By Mary-Frances Winters, President and CEO The Winters Group, Inc. and Inclusion Allies Coalition Founder
This week, a student at Florida Gulf Coast University has posted signs around campus that say: “It’s Ok to be White” to protest a new class taught by Sociology professor at the school called “White Racism”. When the class was first announced the professor received so much backlash that police officers were stationed near the building as a precaution. Professor Ted Thornhill defended the class saying that the content is not an attack on white people but rather an “exploration of our racially stratified society that is based on white supremacy”. Thornhill received hundreds of what TIME reported as “malicious and vile” e-mails and phone calls, many of them including racial slurs.
Last week the President allegedly called countries largely populated by Brown and Black people by an uncomplimentary, vulgar name. Leaders of these countries were highly offended and called for an apology and The Congressional Black Caucus is thinking about boycotting the State of the Union Address. Trump has been labeled as a racist as a result of that incident that is just one more in a growing list of comments and opinions that would suggest that he is racially intolerant.
These examples (and there are many others) illustrate a dangerously escalating racial crisis in this country. Why do I call it a crisis? Because we are not effectively challenging, debating and looking for our common ground. We are staying in our polarized corners throwing barbs from the corners refusing to come to the middle to explore our differences.
As part of our education to foster greater understanding about our differences, it is important that we allow civil and respectful discourse about WHY we may hold such different points of view. Where do our different worldviews come from? What knowledge and personal experience allow us to judge and critique our “others”. Why are we becoming so defensive about our own group and insensitive about other groups? What are we afraid of?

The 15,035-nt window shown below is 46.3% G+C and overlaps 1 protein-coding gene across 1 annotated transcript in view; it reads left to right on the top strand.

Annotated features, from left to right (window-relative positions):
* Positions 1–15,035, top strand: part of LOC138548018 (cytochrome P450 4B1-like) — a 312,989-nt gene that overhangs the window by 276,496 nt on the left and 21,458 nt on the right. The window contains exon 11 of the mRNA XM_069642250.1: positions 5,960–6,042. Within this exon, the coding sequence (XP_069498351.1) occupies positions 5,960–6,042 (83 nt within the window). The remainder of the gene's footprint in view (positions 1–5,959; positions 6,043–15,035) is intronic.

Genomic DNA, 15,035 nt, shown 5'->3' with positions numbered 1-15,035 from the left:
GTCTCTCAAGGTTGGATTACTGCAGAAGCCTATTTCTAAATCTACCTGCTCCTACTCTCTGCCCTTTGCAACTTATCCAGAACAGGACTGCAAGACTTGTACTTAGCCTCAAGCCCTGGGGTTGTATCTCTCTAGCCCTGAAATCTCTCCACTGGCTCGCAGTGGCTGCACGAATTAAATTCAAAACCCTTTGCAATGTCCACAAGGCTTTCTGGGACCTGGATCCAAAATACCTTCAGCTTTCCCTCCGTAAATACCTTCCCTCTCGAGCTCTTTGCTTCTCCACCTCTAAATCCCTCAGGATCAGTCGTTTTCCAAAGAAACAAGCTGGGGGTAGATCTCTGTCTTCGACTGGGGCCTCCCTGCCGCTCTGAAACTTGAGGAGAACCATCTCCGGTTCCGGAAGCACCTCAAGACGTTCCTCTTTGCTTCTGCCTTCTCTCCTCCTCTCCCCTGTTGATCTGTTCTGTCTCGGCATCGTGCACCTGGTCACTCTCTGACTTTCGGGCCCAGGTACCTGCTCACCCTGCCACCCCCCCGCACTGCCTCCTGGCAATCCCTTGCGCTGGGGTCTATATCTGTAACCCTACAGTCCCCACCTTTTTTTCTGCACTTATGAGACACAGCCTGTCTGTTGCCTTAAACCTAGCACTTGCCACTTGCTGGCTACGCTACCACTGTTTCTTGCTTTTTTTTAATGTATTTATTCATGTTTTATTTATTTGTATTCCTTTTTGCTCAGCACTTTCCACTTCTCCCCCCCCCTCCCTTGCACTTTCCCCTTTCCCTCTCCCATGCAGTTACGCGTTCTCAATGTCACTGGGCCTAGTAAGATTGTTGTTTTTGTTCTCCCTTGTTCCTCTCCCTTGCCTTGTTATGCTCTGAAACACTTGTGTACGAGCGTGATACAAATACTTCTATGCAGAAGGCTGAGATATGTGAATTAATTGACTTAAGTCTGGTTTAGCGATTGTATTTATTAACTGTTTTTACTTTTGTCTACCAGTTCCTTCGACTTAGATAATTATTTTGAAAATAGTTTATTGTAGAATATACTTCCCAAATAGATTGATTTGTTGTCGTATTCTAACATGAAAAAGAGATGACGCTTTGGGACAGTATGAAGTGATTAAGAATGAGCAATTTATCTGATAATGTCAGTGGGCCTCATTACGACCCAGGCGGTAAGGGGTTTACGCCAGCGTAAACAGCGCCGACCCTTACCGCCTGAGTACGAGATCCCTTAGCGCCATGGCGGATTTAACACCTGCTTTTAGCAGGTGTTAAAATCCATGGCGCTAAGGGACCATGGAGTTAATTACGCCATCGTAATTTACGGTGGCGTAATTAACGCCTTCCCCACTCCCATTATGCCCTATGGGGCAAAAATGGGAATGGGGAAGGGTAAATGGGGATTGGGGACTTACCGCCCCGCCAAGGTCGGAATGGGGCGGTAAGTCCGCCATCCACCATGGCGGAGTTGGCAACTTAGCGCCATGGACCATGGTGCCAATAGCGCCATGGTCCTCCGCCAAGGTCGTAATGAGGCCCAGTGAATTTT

For example, why is there a growing sentiment that white people are under attack? What is the evidence that it is not ok to be white? From my worldview, white people are still largely in power everywhere. From my worldview it has always been ok to be white, but not always ok to be black, or Latino, or Jewish, or Muslim or LGBTQ or a person with a disability? However, I am open to listening and better understand the white perspective.
We often use the 4E™ Model to try to understand what it takes to foster greater understanding and inclusion.
Exposure: How much exposure do you have in your world to those who are different from you? If you have very little real exposure, you are not qualified to judge.
Experience: Exposure to difference is not enough. What meaningful relationships do you have with those who are different from you? The Public Religion Institute conducted a survey in 2013 that found that 75% of whites only have important conversations with other whites; 65% of blacks with other blacks and 46% of Latinos with other Latinos. If we are not discussing important issues with each other, we certainly cannot foster understanding.
Education: What formal education about other groups do you have? If we try to censure universities from teaching classes like White Racism, how will we learn about our history?
Empathy: Empathy is not possible without the other three E’s and a more inclusive and accepting world is not possible without empathy. The ability to experience the world from the perspective of the “other” is essential.
Please let’s stop being mean and hateful towards those who are different from us and let’s commit to exercising the 4 E’s™ so that we can foster a world of love, compassion and regard for all humans. Our survival depends on it.